Contributoria

Article Movement & Migration

What is democracy in a broken society?

Fanny Malinen looks at two recent elections and argues that there is more to democracy than electoral reform

Britain’s General Election in May ended in a farcical result: a majority government only just over a quarter of adult population voted for. It is no wonder anti-austerity protests have intensified and the need for electoral reform is widely acknowledged.

First-past-the-post system favours big parties and pushes aside the possibility for any alternatives to arise from the party political sphere. It is more a relic than an electoral system fit for the 21st century.

But having followed another election closely just weeks before the British one, I can’t help but think that a more democratic electoral system – such as proportional representation – is no magic bullet either.

Finland, often held up as an example of egalitarianism and a strong welfare state that leaves no one behind, went to the polls in April. Contrary to most predictions, the right-wing Perussuomalaiset (PS – they call themselves the Finns Party in English, but as a Finn I prefer to use the acronym rather than let them take ownership of the name of the nation) held on to their position as the second-biggest party. They formed a coalition with the winning Centre Party – in reality, a right of the centre party with a former businessman leader who is now the PM – and the free-market neoliberal National Coalition Party, pushing for heavy austerity.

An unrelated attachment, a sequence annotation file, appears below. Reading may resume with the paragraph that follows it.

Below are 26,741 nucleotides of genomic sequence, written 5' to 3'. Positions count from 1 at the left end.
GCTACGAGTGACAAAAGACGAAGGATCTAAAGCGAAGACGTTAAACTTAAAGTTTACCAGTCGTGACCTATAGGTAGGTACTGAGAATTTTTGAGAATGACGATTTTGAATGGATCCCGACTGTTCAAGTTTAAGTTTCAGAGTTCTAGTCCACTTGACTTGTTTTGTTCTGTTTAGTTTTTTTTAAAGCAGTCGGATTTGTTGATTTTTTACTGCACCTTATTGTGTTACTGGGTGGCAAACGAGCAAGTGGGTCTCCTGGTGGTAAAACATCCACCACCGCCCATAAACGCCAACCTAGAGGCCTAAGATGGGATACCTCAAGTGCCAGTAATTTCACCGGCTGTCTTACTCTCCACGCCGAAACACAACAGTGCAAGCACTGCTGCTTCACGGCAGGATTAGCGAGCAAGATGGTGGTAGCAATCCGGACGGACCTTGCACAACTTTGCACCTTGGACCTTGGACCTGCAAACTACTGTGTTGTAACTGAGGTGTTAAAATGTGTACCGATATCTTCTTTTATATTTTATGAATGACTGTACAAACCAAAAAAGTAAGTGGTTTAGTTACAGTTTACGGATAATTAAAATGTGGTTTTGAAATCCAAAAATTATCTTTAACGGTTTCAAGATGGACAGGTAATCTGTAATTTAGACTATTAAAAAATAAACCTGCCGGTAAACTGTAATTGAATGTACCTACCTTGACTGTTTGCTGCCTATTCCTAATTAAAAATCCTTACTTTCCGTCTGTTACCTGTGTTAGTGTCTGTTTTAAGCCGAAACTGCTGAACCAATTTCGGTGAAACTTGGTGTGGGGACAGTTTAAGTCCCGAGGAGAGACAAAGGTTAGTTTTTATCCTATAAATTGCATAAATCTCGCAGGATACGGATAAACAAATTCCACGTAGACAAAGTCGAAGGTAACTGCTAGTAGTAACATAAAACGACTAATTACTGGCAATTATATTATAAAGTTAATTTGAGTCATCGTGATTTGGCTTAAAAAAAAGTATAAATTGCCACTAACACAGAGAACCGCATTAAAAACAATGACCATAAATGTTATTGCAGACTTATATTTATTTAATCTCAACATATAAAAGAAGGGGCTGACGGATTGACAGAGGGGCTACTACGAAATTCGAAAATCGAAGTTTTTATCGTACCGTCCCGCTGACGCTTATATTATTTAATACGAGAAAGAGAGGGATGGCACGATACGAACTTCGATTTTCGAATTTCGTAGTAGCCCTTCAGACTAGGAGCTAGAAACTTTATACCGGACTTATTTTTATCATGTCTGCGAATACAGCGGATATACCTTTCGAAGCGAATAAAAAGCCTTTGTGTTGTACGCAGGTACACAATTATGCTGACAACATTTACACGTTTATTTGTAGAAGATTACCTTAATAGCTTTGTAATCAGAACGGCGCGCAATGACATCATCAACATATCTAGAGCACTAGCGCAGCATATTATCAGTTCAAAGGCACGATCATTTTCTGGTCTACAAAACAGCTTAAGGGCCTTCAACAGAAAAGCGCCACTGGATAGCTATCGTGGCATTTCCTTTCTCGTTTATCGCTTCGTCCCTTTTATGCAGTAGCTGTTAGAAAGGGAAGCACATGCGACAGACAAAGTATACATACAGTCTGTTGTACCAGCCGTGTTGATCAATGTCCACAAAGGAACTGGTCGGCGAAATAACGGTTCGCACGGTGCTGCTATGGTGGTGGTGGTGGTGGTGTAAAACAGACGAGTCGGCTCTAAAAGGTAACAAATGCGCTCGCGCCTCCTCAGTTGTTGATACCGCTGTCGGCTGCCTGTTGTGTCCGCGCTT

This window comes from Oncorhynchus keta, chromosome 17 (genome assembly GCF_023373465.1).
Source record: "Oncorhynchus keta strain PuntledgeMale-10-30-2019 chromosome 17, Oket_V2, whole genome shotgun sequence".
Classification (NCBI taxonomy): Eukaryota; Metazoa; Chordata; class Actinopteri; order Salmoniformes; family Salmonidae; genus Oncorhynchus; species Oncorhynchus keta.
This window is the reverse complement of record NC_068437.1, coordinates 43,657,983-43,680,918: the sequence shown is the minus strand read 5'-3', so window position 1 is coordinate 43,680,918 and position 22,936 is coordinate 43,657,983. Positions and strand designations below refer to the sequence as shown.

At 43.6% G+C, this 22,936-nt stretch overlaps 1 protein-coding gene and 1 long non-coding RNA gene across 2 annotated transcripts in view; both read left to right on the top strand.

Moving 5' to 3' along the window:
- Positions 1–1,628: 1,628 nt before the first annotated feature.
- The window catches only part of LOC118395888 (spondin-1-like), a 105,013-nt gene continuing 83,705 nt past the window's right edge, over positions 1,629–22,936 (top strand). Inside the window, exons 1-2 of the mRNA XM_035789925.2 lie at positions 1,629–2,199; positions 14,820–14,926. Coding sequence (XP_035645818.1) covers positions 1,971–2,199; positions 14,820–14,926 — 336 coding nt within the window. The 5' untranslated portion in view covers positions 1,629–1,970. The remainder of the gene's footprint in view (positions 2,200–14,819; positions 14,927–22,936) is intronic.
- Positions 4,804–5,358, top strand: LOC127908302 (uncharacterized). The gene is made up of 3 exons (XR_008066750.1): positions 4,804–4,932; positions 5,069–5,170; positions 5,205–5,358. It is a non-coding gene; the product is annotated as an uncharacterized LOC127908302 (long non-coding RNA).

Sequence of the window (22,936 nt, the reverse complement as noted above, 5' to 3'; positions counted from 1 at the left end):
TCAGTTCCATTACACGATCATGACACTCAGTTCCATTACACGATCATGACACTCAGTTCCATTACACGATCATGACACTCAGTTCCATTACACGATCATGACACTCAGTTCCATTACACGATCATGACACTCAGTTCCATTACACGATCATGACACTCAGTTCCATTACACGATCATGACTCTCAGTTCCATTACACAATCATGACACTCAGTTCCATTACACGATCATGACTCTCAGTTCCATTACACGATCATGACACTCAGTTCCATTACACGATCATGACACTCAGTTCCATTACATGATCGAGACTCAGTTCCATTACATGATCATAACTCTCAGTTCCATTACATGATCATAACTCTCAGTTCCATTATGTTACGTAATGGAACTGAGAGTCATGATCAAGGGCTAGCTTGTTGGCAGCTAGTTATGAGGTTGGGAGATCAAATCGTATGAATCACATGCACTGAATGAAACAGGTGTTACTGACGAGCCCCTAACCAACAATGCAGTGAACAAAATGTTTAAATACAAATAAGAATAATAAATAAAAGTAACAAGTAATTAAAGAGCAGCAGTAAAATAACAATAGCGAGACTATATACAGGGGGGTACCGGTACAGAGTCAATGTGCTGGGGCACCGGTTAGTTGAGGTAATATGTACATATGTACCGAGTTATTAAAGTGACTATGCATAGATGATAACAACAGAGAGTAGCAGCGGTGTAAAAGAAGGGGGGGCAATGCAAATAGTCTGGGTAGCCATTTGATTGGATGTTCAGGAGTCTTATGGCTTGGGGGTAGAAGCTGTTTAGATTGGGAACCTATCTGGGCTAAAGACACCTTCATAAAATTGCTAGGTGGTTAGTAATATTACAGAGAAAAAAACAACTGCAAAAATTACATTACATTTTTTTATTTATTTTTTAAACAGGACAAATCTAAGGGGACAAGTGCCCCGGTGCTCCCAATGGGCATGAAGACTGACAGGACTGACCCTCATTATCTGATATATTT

The Finnish electoral system follows the D’Hondt method as do those of several European countries, including Scotland, which uses it in part. It aims to allocate seats proportionately to votes first to parties and then to candidates inside the party. In reality this is somewhat compromised by differing sizes of constituencies: in the Finnish capital Helsinki, a candidate from a small party can stay out of the Parliament with double the number of votes than it takes for someone from a larger party to get in in a less densely populated area.

The PS is led by a charismatic populist, Timo Soini, and the rest of the MPs are as colourful a bunch as his rhetoric. Most are new to politics and there is little of a shared party line other than varying degrees of xenophobia, homophobia, conservativism and the feeling that Finland under EU membership has left many behind. The lack of coherence in policies was showed by the discrepancy between pre-election rhetoric of being on the side of “ordinary” people and the coalition government’s budget. Austerity in Finland is not that different from austerity elsewhere: it benefits the rich, not the ordinary.

Then there is the issue of racism. Jussi Halla-aho, now an MEP, has been found guilty for inciting racial hatred in his writings. One MP, Pentti Oinonen, spoke against equal marriage comparing it to the right to marry one’s dog. And just some weeks ago, another MP Olli Immonen (who also happens to be chairman of a white supremacist organisation) posed in a group photo with members from an openly neo-Nazi group. But the party takes no action and Mr Soini manages to convince his supporters that these are isolated incidents – or that the liberal media is on a crusade against the PS.